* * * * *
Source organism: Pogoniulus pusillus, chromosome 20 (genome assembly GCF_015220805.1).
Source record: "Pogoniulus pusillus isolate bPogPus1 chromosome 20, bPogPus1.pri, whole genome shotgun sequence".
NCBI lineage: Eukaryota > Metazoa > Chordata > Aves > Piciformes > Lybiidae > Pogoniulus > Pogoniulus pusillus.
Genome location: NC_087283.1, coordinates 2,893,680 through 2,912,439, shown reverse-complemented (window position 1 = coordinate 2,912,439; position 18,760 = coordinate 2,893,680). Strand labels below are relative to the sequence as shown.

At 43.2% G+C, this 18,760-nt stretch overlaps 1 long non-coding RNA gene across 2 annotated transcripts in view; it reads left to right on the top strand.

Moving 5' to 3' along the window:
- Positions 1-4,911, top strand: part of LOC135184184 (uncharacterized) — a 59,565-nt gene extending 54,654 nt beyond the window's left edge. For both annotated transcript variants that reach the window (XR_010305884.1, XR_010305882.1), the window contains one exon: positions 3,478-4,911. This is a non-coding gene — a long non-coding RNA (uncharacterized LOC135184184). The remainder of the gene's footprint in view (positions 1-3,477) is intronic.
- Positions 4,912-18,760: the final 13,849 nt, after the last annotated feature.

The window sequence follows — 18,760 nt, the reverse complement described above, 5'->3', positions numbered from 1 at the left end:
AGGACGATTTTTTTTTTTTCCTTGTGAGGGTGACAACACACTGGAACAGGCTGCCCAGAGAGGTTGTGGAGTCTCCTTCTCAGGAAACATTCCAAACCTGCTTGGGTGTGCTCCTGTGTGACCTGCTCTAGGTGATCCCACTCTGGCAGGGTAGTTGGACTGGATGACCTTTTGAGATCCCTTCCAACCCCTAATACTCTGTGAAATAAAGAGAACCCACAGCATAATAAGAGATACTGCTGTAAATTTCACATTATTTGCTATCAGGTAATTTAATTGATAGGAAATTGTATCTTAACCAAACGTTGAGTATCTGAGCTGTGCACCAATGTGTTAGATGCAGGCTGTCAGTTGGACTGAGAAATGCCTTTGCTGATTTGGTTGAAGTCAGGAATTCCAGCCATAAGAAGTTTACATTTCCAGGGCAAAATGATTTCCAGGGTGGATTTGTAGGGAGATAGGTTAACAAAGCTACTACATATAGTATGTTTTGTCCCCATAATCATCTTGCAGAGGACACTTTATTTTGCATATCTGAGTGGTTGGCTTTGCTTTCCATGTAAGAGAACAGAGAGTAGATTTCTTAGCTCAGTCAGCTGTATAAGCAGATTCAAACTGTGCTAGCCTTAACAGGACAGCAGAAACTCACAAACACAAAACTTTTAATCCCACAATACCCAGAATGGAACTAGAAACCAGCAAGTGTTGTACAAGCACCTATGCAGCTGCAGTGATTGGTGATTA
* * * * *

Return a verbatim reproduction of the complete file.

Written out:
Source organism: Pogoniulus pusillus, chromosome 20 (genome assembly GCF_015220805.1).
Source record: "Pogoniulus pusillus isolate bPogPus1 chromosome 20, bPogPus1.pri, whole genome shotgun sequence".
NCBI lineage: Eukaryota > Metazoa > Chordata > Aves > Piciformes > Lybiidae > Pogoniulus > Pogoniulus pusillus.
Genome location: NC_087283.1, coordinates 2,893,680 through 2,912,439, shown reverse-complemented (window position 1 = coordinate 2,912,439; position 18,760 = coordinate 2,893,680). Strand labels below are relative to the sequence as shown.

At 43.2% G+C, this 18,760-nt stretch overlaps 1 long non-coding RNA gene across 2 annotated transcripts in view; it reads left to right on the top strand.

Moving 5' to 3' along the window:
- Positions 1-4,911, top strand: part of LOC135184184 (uncharacterized) — a 59,565-nt gene extending 54,654 nt beyond the window's left edge. For both annotated transcript variants that reach the window (XR_010305884.1, XR_010305882.1), the window contains one exon: positions 3,478-4,911. This is a non-coding gene — a long non-coding RNA (uncharacterized LOC135184184). The remainder of the gene's footprint in view (positions 1-3,477) is intronic.
- Positions 4,912-18,760: the final 13,849 nt, after the last annotated feature.

The window sequence follows — 18,760 nt, the reverse complement described above, 5'->3', positions numbered from 1 at the left end:
AGGACGATTTTTTTTTTTTCCTTGTGAGGGTGACAACACACTGGAACAGGCTGCCCAGAGAGGTTGTGGAGTCTCCTTCTCAGGAAACATTCCAAACCTGCTTGGGTGTGCTCCTGTGTGACCTGCTCTAGGTGATCCCACTCTGGCAGGGTAGTTGGACTGGATGACCTTTTGAGATCCCTTCCAACCCCTAATACTCTGTGAAATAAAGAGAACCCACAGCATAATAAGAGATACTGCTGTAAATTTCACATTATTTGCTATCAGGTAATTTAATTGATAGGAAATTGTATCTTAACCAAACGTTGAGTATCTGAGCTGTGCACCAATGTGTTAGATGCAGGCTGTCAGTTGGACTGAGAAATGCCTTTGCTGATTTGGTTGAAGTCAGGAATTCCAGCCATAAGAAGTTTACATTTCCAGGGCAAAATGATTTCCAGGGTGGATTTGTAGGGAGATAGGTTAACAAAGCTACTACATATAGTATGTTTTGTCCCCATAATCATCTTGCAGAGGACACTTTATTTTGCATATCTGAGTGGTTGGCTTTGCTTTCCATGTAAGAGAACAGAGAGTAGATTTCTTAGCTCAGTCAGCTGTATAAGCAGATTCAAACTGTGCTAGCCTTAACAGGACAGCAGAAACTCACAAACACAAAACTTTTAATCCCACAATACCCAGAATGGAACTAGAAACCAGCAAGTGTTGTACAAGCACCTATGCAGCTGCAGTGATTGGTGATTA